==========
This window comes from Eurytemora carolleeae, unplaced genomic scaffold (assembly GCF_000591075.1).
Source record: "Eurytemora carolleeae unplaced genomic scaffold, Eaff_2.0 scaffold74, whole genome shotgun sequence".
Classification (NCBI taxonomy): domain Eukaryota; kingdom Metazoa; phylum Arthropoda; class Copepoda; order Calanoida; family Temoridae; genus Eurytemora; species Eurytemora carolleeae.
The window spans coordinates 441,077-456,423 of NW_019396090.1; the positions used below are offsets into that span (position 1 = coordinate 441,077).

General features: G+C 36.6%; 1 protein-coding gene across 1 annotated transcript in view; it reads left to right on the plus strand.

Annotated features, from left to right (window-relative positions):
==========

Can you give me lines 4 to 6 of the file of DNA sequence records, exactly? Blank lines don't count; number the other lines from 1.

The window spans coordinates 441,077-456,423 of NW_019396090.1; the positions used below are offsets into that span (position 1 = coordinate 441,077).

General features: G+C 36.6%; 1 protein-coding gene across 1 annotated transcript in view; it reads left to right on the plus strand.

Annotated features, from left to right (window-relative positions):